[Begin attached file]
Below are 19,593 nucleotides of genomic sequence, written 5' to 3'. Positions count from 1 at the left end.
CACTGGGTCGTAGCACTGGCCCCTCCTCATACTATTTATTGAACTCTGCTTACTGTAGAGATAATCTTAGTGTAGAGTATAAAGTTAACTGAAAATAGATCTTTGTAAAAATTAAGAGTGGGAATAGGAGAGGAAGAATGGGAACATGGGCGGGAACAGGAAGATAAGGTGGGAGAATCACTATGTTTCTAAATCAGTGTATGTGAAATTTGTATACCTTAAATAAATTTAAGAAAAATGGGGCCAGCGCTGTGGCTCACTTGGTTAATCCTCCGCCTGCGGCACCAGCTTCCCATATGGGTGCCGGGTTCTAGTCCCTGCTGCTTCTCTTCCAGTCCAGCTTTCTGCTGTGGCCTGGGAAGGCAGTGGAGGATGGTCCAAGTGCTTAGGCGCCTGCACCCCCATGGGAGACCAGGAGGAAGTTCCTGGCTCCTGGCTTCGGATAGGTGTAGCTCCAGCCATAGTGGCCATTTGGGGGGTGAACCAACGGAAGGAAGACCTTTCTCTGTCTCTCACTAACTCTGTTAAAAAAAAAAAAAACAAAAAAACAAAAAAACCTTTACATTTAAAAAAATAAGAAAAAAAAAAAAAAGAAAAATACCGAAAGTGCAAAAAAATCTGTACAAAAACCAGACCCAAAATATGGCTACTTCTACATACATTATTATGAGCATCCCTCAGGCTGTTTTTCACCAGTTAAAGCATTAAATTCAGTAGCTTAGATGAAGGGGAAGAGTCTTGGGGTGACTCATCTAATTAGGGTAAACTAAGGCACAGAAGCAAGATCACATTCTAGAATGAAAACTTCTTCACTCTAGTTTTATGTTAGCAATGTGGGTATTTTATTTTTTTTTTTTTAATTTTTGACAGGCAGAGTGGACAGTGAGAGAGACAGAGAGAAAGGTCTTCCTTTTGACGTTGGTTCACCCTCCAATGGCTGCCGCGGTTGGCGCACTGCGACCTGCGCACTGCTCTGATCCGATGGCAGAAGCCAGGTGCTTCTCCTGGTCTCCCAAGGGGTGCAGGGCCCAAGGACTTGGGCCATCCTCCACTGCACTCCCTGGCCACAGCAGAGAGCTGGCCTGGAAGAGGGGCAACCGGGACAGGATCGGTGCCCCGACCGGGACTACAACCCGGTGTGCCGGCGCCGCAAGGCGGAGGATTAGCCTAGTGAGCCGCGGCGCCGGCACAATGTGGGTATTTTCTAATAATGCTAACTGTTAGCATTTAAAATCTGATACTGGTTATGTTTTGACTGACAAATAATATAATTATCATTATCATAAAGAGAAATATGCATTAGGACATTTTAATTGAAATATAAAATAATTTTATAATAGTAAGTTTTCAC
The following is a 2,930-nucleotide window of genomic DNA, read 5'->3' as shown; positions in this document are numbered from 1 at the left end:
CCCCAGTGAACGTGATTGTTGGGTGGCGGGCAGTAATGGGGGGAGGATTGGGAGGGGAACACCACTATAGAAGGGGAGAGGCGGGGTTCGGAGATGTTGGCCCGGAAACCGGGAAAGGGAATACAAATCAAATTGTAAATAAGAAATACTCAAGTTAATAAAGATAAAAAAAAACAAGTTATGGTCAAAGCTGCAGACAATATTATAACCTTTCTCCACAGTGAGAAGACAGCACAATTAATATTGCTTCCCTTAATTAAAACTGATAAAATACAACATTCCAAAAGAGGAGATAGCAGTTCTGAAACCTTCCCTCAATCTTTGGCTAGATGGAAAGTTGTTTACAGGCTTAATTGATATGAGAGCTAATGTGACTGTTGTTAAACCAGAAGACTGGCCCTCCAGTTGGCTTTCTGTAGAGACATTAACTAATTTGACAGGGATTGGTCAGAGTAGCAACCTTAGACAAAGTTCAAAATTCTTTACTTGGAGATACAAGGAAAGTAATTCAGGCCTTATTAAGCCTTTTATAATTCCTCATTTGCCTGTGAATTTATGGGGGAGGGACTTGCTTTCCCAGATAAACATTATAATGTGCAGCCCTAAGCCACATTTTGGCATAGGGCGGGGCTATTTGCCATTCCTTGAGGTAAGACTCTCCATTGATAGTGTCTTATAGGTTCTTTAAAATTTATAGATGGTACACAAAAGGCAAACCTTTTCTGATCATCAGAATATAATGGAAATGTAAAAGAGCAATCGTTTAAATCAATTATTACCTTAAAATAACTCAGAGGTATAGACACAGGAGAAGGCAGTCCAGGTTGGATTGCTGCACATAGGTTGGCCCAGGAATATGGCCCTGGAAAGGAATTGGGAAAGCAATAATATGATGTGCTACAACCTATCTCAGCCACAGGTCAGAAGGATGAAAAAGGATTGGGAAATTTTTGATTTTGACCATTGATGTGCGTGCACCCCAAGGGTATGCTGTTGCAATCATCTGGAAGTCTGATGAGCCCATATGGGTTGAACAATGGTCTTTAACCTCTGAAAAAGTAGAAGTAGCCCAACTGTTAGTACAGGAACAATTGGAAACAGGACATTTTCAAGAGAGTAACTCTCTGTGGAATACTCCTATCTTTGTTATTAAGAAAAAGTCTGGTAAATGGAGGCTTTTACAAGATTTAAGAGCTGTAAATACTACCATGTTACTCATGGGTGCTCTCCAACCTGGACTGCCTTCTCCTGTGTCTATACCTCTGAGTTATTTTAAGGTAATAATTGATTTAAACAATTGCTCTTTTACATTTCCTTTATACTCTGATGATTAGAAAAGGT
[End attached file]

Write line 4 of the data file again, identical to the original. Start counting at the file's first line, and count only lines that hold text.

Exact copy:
CCCCAGTGAACGTGATTGTTGGGTGGCGGGCAGTAATGGGGGGAGGATTGGGAGGGGAACACCACTATAGAAGGGGAGAGGCGGGGTTCGGAGATGTTGGCCCGGAAACCGGGAAAGGGAATACAAATCAAATTGTAAATAAGAAATACTCAAGTTAATAAAGATAAAAAAAAACAAGTTATGGTCAAAGCTGCAGACAATATTATAACCTTTCTCCACAGTGAGAAGACAGCACAATTAATATTGCTTCCCTTAATTAAAACTGATAAAATACAACATTCCAAAAGAGGAGATAGCAGTTCTGAAACCTTCCCTCAATCTTTGGCTAGATGGAAAGTTGTTTACAGGCTTAATTGATATGAGAGCTAATGTGACTGTTGTTAAACCAGAAGACTGGCCCTCCAGTTGGCTTTCTGTAGAGACATTAACTAATTTGACAGGGATTGGTCAGAGTAGCAACCTTAGACAAAGTTCAAAATTCTTTACTTGGAGATACAAGGAAAGTAATTCAGGCCTTATTAAGCCTTTTATAATTCCTCATTTGCCTGTGAATTTATGGGGGAGGGACTTGCTTTCCCAGATAAACATTATAATGTGCAGCCCTAAGCCACATTTTGGCATAGGGCGGGGCTATTTGCCATTCCTTGAGGTAAGACTCTCCATTGATAGTGTCTTATAGGTTCTTTAAAATTTATAGATGGTACACAAAAGGCAAACCTTTTCTGATCATCAGAATATAATGGAAATGTAAAAGAGCAATCGTTTAAATCAATTATTACCTTAAAATAACTCAGAGGTATAGACACAGGAGAAGGCAGTCCAGGTTGGATTGCTGCACATAGGTTGGCCCAGGAATATGGCCCTGGAAAGGAATTGGGAAAGCAATAATATGATGTGCTACAACCTATCTCAGCCACAGGTCAGAAGGATGAAAAAGGATTGGGAAATTTTTGATTTTGACCATTGATGTGCGTGCACCCCAAGGGTATGCTGTTGCAATCATCTGGAAGTCTGATGAGCCCATATGGGTTGAACAATGGTCTTTAACCTCTGAAAAAGTAGAAGTAGCCCAACTGTTAGTACAGGAACAATTGGAAACAGGACATTTTCAAGAGAGTAACTCTCTGTGGAATACTCCTATCTTTGTTATTAAGAAAAAGTCTGGTAAATGGAGGCTTTTACAAGATTTAAGAGCTGTAAATACTACCATGTTACTCATGGGTGCTCTCCAACCTGGACTGCCTTCTCCTGTGTCTATACCTCTGAGTTATTTTAAGGTAATAATTGATTTAAACAATTGCTCTTTTACATTTCCTTTATACTCTGATGATTAGAAAAGGT